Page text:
Monday, April 10, 2006

Judas is big business

I encouraged the church to watch "The Gospel of Judas" last night on National Geographic Channel. This was the semi-documentary about a historical document which presents Christ and Judas in a different perspective.

Let me begin by saying that National Geographic presented the information in their typical format. They took the "dull" facts of their research and presented it in a glossy, picturesque style. I love National Geographic and have read it for years and watch their presentations occasionally. But as far as serious research, I leave it behind for deeper sources. That is my personal bias.

Now regarding the material. I watched the program to see where the document originated. NG presented the best sounding story of how the document came into the modern spotlight. If you watched you heard about the "treasure hunting" farmer who discovered a cave with bones. In this makeshift crypt was a box. That box held an ancient appearing, leather-bound book. The farmer took the box and contents hoping to sell them. The farmer sold the book to a dealer/collector. The history of the document becomes one of extreme excitement and extreme boredom. When the document finds its way into scientific hands, they were able to autheticate that it was truly an ancient document from 280-330 A.D.

If you want to get to the message, disregard the dramatic portrayal of the second half of the NG special. Read the material for yourself. National Geographic has the document located on their website for you download and read.

To understand the message of this gospel, there are two subjects you should know something about. The first is Coptic Christianity. This is a branch of orthodox faith that developed mostly in Egypt. They are more closely related to modern Orthodox churches than Catholic or Protestant. While there may be some differences of practice and "minor" theological differences, Coptics are considered to be in the vein of traditional Christianity.

The other subject is Gnostic theology. In Gnostic theology, the most important issue is the existence and pursuit of hidden knowledge. There is also a secondary issue of the duality or struggle against flesh and spirit. In much Gnostic theology the flesh is weak and restraining while the spirit is the true essence of life. When the flesh no longer contains the spirit, then true understanding of deeper, secret knowledge is possible. There is some provision for "special" knowledge while in the flesh.

The Gospel of Judas was written in Coptic and would seem to have all of the traits of a Coptic manuscript from 3rd - 4th century. I can't argue with the evidence that was provided. It seems to be authentic. It would also appear to be a classic representation of Gnostic thought. Since I am not an expert in this area, I would bend to those who are.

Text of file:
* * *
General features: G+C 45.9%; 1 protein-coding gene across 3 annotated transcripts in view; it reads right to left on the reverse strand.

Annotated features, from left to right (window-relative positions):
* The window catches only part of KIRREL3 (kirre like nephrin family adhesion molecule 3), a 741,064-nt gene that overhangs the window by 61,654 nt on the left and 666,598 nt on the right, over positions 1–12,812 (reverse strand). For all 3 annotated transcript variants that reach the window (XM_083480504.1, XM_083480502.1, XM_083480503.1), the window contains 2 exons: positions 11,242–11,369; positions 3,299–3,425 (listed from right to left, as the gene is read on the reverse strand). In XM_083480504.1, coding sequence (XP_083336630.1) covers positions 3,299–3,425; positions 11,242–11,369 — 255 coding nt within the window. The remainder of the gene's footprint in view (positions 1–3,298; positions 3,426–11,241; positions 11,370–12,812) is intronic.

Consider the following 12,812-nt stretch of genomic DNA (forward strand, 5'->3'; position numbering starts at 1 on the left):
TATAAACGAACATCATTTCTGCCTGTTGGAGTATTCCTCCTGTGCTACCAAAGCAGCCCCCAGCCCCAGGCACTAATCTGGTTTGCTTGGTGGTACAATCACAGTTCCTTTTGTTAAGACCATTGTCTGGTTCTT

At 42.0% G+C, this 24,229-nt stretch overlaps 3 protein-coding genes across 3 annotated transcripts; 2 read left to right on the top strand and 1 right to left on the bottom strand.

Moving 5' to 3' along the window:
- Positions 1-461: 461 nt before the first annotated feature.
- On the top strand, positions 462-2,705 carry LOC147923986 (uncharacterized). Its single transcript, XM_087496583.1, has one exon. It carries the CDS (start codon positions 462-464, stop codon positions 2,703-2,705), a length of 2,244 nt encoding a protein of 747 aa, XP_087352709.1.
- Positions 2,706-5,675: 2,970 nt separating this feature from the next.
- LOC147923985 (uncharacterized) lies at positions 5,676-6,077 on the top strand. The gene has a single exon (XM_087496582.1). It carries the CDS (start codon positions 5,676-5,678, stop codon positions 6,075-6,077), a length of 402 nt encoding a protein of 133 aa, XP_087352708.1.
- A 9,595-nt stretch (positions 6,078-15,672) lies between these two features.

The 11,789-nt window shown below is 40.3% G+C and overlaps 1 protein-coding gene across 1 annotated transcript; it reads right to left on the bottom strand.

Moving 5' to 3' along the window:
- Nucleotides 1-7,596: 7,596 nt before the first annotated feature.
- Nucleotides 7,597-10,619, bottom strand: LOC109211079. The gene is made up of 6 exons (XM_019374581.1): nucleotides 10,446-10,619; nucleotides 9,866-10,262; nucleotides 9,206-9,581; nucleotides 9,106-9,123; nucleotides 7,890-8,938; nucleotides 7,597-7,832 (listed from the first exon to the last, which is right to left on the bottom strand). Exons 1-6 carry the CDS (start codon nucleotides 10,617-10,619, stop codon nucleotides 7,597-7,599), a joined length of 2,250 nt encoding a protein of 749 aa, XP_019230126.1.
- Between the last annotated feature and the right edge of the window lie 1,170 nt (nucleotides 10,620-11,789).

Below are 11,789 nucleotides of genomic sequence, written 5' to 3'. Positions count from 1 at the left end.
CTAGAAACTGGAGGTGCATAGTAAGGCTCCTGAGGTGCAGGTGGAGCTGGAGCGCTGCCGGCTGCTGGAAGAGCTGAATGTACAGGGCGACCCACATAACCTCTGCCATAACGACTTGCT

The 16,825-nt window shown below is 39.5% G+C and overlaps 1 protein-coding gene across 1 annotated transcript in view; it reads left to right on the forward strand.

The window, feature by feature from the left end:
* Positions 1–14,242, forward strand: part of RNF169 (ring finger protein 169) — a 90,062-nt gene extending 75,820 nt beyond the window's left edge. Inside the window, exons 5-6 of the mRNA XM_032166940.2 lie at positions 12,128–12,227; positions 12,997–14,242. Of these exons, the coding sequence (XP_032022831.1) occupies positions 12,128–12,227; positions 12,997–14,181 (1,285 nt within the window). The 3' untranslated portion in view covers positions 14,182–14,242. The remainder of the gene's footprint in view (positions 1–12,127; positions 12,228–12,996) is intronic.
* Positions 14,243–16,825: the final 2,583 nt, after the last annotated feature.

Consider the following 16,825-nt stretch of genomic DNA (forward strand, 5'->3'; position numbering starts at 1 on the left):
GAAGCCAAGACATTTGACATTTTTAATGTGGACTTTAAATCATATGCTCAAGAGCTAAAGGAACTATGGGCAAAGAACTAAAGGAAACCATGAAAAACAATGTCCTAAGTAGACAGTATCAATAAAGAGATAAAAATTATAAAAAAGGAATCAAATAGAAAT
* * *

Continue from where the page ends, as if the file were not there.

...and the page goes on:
Here is what is important for me (and you if you find this profitable). Gnosticism is not a traditional Christian perspective. One commentator on this issue compares it to Latter Day Saints and Jehovah's Witnesses over against traditional Christian faith. I believe that is an appropriate comparison. While I believe there are roots of Christian doctrine involved, it is not a viable Christian alternative. There is too much that is different and contrary to classical traditional faith. It rejects many creedal statements that we have held for many centuries.

A secondary important issue is the weight of importance placed on this single document. This one piece of literature is being promoted as genuine and accurate. It represents a body of belief that existed during the formation of early Christian development. These same "scholars" reject or downplay the importance of the entire collections of documentary evidence we have that testifies to the canonical scriptures. Oh, I know their argument is that time removed the traces of any manuscripts that were not destroyed by zealous "mainline" Christians. So they can argue the development of an entire sect of Christianity based on very little evidence while blaming it on the "winners".

The last issue is simple fact that I stand with the early Church fathers and mothers who worked hard to provide a body of beliefs that would stand the tests of time and persecution. I trust that God inspired early believers to transmit a reliable faith. The early believers pushed through all of this 1500-1900 years ago. Today's faith may not be the exact same as it was then. But we have remained very consistent to the ideals and statements of faith that were formed in the blood, sweat, and tears of dedicated followers of Christ.

If National Geographic wants to sell DVDs, books, and magazines on something that was dismissed in the 1900 years ago, that is their business. I know they will sell millions to today's fickle audience. For me, though, I will stand by the faith of old.
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